I followed my cardinal rule of backing the quilt with my favorite fabric from the line, so I chose the dusty blue with brick red flowers for the backing. I loved the red geometric border that the sample quilt had, so I went with that on my quit. I went with the blue and red geometric for the binding, knowing it would look great with the border. It took a few hours of invisible-stitching to fully accept how the binding was looking with the backing, but in the end, I’m very, very pleased with the finished project!

Deer City Binding

So there we go, one artisan quilt! I did only the teeniest, tiniest bit of artistic thinking, but put the utmost of care into making sure the work was quality. In fact, this quilt top was that first that prompted this reaction from one of the staff at the local quilt store: “That’s your quilt? Hm. May I look at the back? [studies stitching from the back] Oh, this is very well done! Great job!” Hooray! I knew I’d arrived in the cool kid’s club in the cross-stitching community back in AZ when the framer would look at the back of the piece before the front, so I’m feeling very, very good about my quilting now!

Also, while on an artisan quilting run, I took a stab at artisan bread baking and check it out — it looks like crusty whole wheat bread!

January 10 2010

Here’s the thing about being an artisan — it’s so easy. The quilt and the bread were ridiculously easy. All either of them required were good materials, patience, care, and time. If you have those things but no artistic talent, the world can still be your oyster! (Provided someone else harvests the oyster. Heh.)

Posted by Pookie


Filed under Baked Goods, Quilting

14 responses to “Deer City

  1. Pookie, I love that quilt. It’s one of my favorites you guys have done so far. The circular pattern looks so cool. Well done!

  2. Amy

    Excellent work, Pookie. The red just makes everything pop.

    PS – I saw your “super secret project” picture on flickr and I’m can’t wait to see if it ends up being what I think it is.

  3. Thanks, Heather! We can totally teach you how to do this!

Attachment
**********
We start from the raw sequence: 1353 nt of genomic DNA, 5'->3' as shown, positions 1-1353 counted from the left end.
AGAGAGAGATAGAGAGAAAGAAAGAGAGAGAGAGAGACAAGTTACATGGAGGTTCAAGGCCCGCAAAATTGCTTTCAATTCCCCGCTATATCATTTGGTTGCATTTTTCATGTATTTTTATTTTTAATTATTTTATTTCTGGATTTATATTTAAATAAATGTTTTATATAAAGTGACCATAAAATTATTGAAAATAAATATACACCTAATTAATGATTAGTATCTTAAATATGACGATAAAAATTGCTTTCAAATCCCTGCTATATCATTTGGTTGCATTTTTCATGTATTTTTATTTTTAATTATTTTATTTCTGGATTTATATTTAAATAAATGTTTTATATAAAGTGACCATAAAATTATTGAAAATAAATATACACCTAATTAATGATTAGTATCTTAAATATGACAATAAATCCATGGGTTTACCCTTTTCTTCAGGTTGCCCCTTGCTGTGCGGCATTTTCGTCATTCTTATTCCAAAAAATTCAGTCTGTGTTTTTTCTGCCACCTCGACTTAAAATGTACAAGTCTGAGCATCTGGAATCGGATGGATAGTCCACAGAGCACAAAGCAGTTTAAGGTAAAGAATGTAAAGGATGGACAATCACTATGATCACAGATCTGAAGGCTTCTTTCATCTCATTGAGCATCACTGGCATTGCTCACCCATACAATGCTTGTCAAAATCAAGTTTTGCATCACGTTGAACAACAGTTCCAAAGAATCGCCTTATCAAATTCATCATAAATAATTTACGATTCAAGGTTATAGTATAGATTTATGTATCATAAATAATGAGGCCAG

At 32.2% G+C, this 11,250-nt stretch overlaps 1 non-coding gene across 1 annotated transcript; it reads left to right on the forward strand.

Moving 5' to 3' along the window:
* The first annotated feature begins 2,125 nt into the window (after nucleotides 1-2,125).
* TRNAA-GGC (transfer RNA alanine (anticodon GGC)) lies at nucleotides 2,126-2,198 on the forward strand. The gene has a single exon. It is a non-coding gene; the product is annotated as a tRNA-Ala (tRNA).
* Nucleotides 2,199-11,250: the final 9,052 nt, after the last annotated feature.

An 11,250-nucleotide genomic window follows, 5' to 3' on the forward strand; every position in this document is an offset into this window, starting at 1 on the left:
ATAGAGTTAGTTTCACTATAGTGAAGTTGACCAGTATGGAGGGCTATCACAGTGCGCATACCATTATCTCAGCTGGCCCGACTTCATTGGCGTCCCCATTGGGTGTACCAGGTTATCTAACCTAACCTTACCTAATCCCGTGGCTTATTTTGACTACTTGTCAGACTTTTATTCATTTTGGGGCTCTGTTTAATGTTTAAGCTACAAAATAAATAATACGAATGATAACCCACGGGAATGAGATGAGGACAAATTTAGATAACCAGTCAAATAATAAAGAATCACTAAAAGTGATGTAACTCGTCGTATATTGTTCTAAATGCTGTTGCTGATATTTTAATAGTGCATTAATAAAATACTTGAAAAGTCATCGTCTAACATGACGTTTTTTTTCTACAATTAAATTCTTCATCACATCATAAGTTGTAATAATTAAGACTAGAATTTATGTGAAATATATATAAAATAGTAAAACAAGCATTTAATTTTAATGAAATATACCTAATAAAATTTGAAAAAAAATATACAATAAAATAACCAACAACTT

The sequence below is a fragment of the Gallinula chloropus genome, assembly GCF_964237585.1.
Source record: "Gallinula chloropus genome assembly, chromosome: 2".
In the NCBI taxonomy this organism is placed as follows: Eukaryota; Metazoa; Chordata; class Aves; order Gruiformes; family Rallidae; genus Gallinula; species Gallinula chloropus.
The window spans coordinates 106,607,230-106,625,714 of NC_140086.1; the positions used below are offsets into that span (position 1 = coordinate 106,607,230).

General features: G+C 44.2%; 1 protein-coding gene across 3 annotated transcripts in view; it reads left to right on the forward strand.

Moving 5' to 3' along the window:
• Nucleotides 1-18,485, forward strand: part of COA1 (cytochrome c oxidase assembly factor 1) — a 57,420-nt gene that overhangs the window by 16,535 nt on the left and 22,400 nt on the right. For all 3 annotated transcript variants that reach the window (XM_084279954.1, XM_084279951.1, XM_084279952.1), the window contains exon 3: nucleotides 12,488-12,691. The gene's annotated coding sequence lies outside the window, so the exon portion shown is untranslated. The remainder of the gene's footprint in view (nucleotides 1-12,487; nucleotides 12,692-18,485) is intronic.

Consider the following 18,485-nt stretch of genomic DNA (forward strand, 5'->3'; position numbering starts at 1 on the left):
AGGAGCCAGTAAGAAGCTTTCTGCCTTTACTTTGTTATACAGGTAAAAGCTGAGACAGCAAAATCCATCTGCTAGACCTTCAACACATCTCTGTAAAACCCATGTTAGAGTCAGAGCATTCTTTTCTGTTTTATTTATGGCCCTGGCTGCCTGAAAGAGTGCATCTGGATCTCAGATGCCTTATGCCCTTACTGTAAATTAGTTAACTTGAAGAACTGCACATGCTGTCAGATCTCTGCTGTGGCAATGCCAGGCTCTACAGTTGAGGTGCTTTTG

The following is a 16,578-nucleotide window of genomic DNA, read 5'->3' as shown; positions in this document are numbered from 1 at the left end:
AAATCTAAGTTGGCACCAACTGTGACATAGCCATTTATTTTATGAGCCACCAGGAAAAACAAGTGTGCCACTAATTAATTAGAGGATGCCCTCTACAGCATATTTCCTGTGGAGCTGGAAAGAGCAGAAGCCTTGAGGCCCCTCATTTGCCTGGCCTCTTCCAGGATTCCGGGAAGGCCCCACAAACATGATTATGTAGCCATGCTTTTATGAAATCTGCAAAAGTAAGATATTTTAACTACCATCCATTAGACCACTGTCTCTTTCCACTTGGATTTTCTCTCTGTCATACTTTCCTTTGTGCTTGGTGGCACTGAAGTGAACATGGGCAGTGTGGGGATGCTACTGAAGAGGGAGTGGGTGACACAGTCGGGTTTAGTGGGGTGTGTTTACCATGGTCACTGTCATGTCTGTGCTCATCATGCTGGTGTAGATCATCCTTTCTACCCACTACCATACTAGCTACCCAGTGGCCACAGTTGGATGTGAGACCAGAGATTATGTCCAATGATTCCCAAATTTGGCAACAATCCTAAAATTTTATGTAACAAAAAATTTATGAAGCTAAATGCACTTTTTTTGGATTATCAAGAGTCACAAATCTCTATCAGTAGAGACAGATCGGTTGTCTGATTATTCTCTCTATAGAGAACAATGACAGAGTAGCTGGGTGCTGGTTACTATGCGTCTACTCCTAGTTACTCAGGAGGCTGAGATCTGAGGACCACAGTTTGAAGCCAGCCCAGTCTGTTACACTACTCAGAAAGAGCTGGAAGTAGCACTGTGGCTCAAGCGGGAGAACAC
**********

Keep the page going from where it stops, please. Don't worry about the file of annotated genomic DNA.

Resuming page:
Thanks, Amy! And I bet you’re right in thinking what you think it is. (It just needs some more work. It’s not ready for prime time just yet.)

  4. Tram

    “The quilt and the bread were ridiculously easy. All either of them required were good materials, patience, care, and time.”

    Isn’t that the truth! Well said. I would argue that there is a bit of the artist that did come through.

    “Artisan” is a great choice of what to call yourself. I know I had this semantic debate several times myself. OY! I promise I will never refer to you as a “crafter” if you don’t refer to me as a “crafter”. I actually had to find something to call myself on my business cards and also, less seriously, on my income tax form. Fiber Artist sounded pretentious. Quilter was too much associated to Crafter at the time and I rejected that one too. Art Quilter – while this is what I think I am – has a connotation as being contemporary, abstract, and machine made – all of which I really wasn’t doing at the time. I decided on Quiltmaker. I still use it on my business cards, but I am much less attached to the label as it is just one of the many things I do now.

    Great quilt, by the way. I have been bitten by the “red and turquoise” bug too. Cannot get enough of it.

  5. Meg

    The quilt is gorgeous, Pookie. And the bread looks delicious!